# Thread: Get orientation from vectors

1. ## Get orientation from vectors

I have 3 perpendicular 3D unit vectors. Imagining them rotate around a Point in space, I can see how they could represent an object's orientation. However, I have no idea how to convert those vectors into Euler angles (or a rotation matrix, quaternion, etc.). Thinking about it, I don't think you need 3 vectors to describe every possible orientation. As long as there is a forward and an upward directional vector, there should be no confusion about how the object would be oriented.

Anyone have an idea on how to calculate an orientation from two (or three) perpendicular vectors?

2. I have no idea how to convert those vectors into Euler angles (or a rotation matrix, quaternion, etc.).
You don't convert basis vectors to Euler angles. In computer graphics, euler angle rotations are usually represented by concatenating 3 matrices to rotate an arbitrary basis about a reference basis. For instance, concatenating a 3D rotation matrix which rotates about the X, Y, and Z axis of a reference basis with some angle a, b, y (alpha, beta, gamma) can be represented by 3 ^ 3 combinations. One of them is simply X(a) * Y(b) * Z(y) * v_n - where v_n is the n-th basis vector of the basis to be rotated with n element of {x,y,z}.

3. Originally Posted by w00tguy123
I have 3 perpendicular 3D unit vectors.
If you have 3 perpendicular unit vectors, then you have the transformation (or rotation) matrix that rotates one coordinate system to another. Those 3 vectors make the columns of the rotation matrix.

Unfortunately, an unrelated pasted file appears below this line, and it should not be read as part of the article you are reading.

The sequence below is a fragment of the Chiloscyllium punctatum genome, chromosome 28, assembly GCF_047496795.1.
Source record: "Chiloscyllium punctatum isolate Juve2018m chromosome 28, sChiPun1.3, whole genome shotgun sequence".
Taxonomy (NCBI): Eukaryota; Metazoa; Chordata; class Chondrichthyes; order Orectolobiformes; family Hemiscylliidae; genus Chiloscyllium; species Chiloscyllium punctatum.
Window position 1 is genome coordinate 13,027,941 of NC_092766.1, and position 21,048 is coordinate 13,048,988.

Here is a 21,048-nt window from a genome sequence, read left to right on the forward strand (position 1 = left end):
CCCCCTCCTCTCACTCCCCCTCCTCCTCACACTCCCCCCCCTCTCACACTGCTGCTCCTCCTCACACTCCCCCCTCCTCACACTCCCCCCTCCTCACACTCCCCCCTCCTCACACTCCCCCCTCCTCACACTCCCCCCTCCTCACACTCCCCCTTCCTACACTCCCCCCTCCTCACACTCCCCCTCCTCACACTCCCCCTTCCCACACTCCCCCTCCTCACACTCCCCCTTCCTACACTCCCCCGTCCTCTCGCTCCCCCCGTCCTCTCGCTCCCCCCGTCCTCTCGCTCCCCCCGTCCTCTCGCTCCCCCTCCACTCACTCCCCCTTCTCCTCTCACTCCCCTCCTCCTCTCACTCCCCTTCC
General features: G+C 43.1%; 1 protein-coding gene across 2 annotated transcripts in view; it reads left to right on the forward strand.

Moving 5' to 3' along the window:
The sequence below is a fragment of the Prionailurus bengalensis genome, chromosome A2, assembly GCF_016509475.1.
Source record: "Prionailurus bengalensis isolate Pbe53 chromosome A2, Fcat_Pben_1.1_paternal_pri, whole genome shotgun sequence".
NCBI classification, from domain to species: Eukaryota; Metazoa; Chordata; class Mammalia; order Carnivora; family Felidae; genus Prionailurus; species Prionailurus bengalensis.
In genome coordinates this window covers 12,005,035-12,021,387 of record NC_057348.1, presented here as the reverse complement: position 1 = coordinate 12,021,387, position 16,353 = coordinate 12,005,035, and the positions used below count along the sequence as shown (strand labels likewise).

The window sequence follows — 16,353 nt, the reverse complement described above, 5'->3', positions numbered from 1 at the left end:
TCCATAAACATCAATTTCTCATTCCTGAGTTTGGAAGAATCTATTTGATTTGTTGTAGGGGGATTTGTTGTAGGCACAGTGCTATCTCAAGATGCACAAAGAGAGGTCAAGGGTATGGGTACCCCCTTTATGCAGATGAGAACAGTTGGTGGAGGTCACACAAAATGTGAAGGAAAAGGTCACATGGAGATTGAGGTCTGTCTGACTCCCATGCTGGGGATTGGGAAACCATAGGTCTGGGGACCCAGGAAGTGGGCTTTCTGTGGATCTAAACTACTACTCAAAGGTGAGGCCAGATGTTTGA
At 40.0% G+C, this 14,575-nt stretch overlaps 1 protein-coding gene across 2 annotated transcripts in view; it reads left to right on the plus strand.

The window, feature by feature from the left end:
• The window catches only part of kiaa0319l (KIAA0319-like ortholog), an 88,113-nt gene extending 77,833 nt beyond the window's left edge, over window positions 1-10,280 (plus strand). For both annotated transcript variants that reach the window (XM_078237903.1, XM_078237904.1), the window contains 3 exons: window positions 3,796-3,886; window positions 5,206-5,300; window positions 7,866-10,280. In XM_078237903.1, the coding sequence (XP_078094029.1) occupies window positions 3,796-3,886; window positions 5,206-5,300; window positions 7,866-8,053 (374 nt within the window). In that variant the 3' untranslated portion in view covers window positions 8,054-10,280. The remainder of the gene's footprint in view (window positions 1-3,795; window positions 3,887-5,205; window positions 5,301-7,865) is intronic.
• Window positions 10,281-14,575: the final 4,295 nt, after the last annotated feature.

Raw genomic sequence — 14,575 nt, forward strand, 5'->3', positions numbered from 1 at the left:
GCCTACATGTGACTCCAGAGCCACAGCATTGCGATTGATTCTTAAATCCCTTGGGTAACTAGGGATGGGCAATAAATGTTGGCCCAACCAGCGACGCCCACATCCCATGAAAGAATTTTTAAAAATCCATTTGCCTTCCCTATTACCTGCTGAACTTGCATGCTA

4. ## listen to this guy !

Originally Posted by Carmine
If you have 3 perpendicular unit vectors, then you have the transformation (or rotation) matrix that rotates one coordinate system to another. Those 3 vectors make the columns of the rotation matrix.
This guy is correct... You have:

A = [ x1 x2 x3
y1 y2 y3
z1 z2 z3 ]

DONE !

5. BTW, if you have two vectors V1 and V2 the cross product will give you the missing third basis vector V3: V1 x V2 = V3. Remember to think of the handedness here! This will be perpendicular to the plane spanned by V1 and V2 - the handedness will determine in which direction V3 will point. V1 and V2 need not be perpendicular for this. However, in computer graphics we love our orthonormal basis. If you have a forward vector and an helper vector (not necessarily the real up vector as int eh case of gluLookAt) you can easily compute an orthonormal basis representing R^3 with the cross-product like follows:

Let F be the forward and H be the helper vector which need not be perpendicular. Assuming a right-handed coordinate system you can calculat a perpendicular vector R (right) with

R = F x H

Now you can calculate the third vector U (up) with

U = R x F

Normalizing the vectors will yield an orthonormal basis which, like the others already mentioned, can be used as a 3x3 rotation matrix.

6. Is there anything special I need to do when I apply the rotation matrix? Right now I'm calling glMultMatrixf() to apply the rotation but the object doesn't get oriented correctly. Looking from a Euler perspective, the yaw is correct, but the pitch and roll are all wrong.

The order I put the vector data in is:
column 1: leftward
column 2: upward
column 3: forward

I've tried mixing up the order and inverting vectors but nothing looks correct. I haven't tried all possible orders/inversions but I feel like I'm doing something wrong.

EDIT: Problem solved. Vectors had to be inserted by row, not by column. Thanks for the help everyone!